If gastroparesis is suspected, your health professional might request one of the tests below to help determine the cause of the symptoms and rule out other conditions that have similar symptoms. Note that you do not have to have all of these tests. But usually there will be one of these tests that is available in your local area that allows measurement of delayed stomach emptying, and others to make sur that there are no other conditions present.
Blood tests can provide a general assessment of your health and nutrition. They can also help to identify whether other medical conditions might be contributing to your symptoms.
Breath testing can help your health practitioner calculate how quickly your stomach is emptying. Prior to the breath test, a meal with a non-radioactive isotope is eaten. Then, as the meal is digested and metabolized, the isotope is expelled from the lungs through the breath. The amount of isotope in the breath provides an indication of how quickly the stomach is emptying.
Electrogastrography measures the electrical activity of the stomach. The test is non-invasive and involves placement of electrodes on the skin of the abdomen. The test may be used to detect abnormal rhythms in the activity of the stomach, but is still mostly a research tool.
An endoscopy involves a thin tube with a light and camera at the end (i.e. an endoscope) being passed down through the mouth, throat, esophagus, stomach and into the duodenum. The endoscope provides a video image of the organs, and allows the physician to look for any abnormalities. If required, instruments can be passed through the endoscope and tissue samples can be taken. In gastroparesis the endoscopy may show retained food, but is mostly done to exclude obstruction of the stomach as a cause for symptoms.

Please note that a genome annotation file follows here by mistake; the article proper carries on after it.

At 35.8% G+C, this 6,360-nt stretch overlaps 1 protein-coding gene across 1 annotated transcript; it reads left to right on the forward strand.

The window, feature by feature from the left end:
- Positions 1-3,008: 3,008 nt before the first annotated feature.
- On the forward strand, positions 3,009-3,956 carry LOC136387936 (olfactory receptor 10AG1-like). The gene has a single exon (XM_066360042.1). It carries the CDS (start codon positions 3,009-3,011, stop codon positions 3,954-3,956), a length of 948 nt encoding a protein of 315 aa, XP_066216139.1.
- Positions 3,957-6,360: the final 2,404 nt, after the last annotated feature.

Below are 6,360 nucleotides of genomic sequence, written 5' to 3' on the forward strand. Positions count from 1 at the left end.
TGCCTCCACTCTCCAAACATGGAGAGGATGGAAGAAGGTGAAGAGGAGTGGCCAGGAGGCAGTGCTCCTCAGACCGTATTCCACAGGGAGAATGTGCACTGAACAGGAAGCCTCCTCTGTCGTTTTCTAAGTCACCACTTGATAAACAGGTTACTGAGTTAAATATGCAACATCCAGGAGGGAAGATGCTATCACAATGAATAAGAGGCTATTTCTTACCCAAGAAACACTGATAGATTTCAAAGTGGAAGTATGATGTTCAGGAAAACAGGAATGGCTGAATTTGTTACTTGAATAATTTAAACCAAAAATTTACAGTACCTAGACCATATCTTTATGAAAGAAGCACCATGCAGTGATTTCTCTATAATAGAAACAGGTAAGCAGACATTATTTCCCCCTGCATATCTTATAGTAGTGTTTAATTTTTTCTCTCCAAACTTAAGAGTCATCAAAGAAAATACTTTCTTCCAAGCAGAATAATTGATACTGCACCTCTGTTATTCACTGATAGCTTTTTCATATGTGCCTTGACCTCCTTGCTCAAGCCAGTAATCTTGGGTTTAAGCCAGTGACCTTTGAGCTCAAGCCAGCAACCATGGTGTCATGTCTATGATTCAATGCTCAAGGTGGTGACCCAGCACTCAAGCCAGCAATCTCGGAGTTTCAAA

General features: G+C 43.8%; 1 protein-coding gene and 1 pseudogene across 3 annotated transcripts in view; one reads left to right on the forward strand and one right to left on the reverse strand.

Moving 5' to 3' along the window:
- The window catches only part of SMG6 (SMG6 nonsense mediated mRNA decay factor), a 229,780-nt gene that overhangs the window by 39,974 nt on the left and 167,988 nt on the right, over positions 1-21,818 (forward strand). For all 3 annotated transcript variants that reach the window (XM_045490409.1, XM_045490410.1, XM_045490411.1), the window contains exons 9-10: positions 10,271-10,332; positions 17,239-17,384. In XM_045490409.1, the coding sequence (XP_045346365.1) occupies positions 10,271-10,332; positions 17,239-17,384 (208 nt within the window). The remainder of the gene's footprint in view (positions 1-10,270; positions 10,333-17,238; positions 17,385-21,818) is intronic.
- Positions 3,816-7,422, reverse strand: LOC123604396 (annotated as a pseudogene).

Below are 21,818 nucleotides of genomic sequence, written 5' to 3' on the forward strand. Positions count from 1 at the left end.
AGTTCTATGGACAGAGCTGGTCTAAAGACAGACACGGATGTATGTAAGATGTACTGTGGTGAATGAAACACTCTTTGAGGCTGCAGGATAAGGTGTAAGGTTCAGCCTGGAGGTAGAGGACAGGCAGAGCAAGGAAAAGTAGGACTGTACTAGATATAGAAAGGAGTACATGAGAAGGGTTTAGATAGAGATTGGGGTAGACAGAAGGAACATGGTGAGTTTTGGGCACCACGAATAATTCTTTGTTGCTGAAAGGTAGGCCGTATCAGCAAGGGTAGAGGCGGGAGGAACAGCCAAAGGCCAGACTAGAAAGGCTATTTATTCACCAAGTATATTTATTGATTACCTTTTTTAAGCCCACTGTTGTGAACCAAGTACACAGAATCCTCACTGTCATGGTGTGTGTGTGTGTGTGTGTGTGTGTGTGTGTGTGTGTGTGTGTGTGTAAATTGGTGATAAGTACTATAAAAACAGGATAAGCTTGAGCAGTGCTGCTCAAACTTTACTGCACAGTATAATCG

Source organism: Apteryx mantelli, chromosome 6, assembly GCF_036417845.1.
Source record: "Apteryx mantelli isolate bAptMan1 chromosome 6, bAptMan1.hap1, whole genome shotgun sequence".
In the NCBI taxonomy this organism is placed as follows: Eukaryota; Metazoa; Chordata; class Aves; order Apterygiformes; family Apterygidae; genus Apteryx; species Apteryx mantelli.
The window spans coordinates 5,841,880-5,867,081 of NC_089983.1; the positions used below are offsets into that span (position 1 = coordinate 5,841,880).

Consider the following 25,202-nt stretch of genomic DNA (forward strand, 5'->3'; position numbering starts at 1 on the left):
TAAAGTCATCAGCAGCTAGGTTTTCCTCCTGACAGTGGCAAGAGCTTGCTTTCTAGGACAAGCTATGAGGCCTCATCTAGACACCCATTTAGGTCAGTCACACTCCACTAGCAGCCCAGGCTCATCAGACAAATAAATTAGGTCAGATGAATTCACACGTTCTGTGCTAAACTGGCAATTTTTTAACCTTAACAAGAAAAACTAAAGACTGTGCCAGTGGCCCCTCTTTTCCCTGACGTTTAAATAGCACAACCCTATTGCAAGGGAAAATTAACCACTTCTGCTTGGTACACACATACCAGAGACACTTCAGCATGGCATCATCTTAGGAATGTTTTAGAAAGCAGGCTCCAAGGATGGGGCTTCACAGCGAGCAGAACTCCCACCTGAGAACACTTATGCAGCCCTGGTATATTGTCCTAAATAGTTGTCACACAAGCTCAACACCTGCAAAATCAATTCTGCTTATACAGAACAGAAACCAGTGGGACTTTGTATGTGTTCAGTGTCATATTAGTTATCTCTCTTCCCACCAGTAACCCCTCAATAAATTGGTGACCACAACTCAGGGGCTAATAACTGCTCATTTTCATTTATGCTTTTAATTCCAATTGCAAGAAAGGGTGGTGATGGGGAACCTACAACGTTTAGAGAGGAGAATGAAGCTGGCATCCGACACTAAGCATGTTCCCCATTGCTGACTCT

Gastric emptying scintigraphy
Gastric emptying scintigraphy (an alternative to Breath Testing – see above) is a type of scan that allows a radiologist to measure see how quickly the stomach empties. Prior to the scan, a small meal with a slightly small amount of a radioactive substance is eaten. The substance (a radioisotope) is not harmful, but allows the meal to be tracked through the digestive system using a scanner. The scans are usually performed every 60 minutes for up to 4 hours.
Gastric manometry involves a thin tube being passed down the throat, esophagus, and into the stomach. The tube is used to measure the electrical and muscular activity pressures within the stomach. The test can help to identify obstructions or lack of coordination in muscular contractions, which may affect digestion.
Magnetic Resonance Imaging (MRI)
MRI is an imaging technology that uses radio waves to create 3D images of the body’s internal organs. MRI’s can be used to assess gastric emptying of solid and liquid meals. However, because MRI is a very expensive imaging technique, it is more likely to be used for research purposes than for clinical diagnosis of gastrointestinal function.
An ultrasound might be used to rule out other possible medical conditions. The ultrasound uses sound waves to create an image of the internal organs, which can help to identify any structural or functional abnormalities within the body.
Upper GI series (Barium X-ray)
In preparation for a Barium X-ray, a chalky liquid called Barium is swallowed. This liquid shows up in X-rays as it passes through the digestive system. A Barium X-ray can provide some indication of how the digestive system is working and how fast stomach contents move through the system.
Wireless motility capsule (SmartPill)
The wireless motility capsule is used to measure gastric emptying time. A small electronic pill is swallowed and as it travels through the digestive system, information is relayed from the pill to a receiver that the patient wears on their belt or around their neck. A couple of days later, information from the receiver can be downloaded to a computer for analysis by a health professional.
Treatment of gastroparesis